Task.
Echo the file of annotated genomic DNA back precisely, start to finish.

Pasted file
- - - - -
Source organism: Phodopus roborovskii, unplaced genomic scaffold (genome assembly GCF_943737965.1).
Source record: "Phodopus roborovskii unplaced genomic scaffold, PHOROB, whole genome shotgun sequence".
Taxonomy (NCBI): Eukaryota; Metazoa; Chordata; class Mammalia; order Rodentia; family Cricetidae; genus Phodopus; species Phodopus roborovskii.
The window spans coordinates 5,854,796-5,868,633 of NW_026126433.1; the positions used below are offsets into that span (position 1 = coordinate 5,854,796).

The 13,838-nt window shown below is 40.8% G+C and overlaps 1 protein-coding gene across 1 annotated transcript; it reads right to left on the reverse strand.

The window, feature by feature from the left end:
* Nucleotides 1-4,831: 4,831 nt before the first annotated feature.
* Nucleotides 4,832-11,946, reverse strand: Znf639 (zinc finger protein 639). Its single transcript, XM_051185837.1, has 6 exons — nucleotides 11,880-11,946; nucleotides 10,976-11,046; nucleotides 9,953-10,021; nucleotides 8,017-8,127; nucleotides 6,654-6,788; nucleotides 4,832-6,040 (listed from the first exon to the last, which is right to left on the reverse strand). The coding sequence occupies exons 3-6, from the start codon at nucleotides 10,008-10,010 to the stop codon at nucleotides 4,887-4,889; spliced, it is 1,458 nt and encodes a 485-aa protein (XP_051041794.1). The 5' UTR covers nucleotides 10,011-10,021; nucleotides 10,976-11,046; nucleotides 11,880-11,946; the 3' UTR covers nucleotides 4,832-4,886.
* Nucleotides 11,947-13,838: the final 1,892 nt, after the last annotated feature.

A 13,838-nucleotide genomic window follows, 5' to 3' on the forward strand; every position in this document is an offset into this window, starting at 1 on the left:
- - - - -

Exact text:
Source organism: Phodopus roborovskii, unplaced genomic scaffold (genome assembly GCF_943737965.1).
Source record: "Phodopus roborovskii unplaced genomic scaffold, PHOROB, whole genome shotgun sequence".
Taxonomy (NCBI): Eukaryota; Metazoa; Chordata; class Mammalia; order Rodentia; family Cricetidae; genus Phodopus; species Phodopus roborovskii.
The window spans coordinates 5,854,796-5,868,633 of NW_026126433.1; the positions used below are offsets into that span (position 1 = coordinate 5,854,796).

The 13,838-nt window shown below is 40.8% G+C and overlaps 1 protein-coding gene across 1 annotated transcript; it reads right to left on the reverse strand.

The window, feature by feature from the left end:
* Nucleotides 1-4,831: 4,831 nt before the first annotated feature.
* Nucleotides 4,832-11,946, reverse strand: Znf639 (zinc finger protein 639). Its single transcript, XM_051185837.1, has 6 exons — nucleotides 11,880-11,946; nucleotides 10,976-11,046; nucleotides 9,953-10,021; nucleotides 8,017-8,127; nucleotides 6,654-6,788; nucleotides 4,832-6,040 (listed from the first exon to the last, which is right to left on the reverse strand). The coding sequence occupies exons 3-6, from the start codon at nucleotides 10,008-10,010 to the stop codon at nucleotides 4,887-4,889; spliced, it is 1,458 nt and encodes a 485-aa protein (XP_051041794.1). The 5' UTR covers nucleotides 10,011-10,021; nucleotides 10,976-11,046; nucleotides 11,880-11,946; the 3' UTR covers nucleotides 4,832-4,886.
* Nucleotides 11,947-13,838: the final 1,892 nt, after the last annotated feature.

A 13,838-nucleotide genomic window follows, 5' to 3' on the forward strand; every position in this document is an offset into this window, starting at 1 on the left: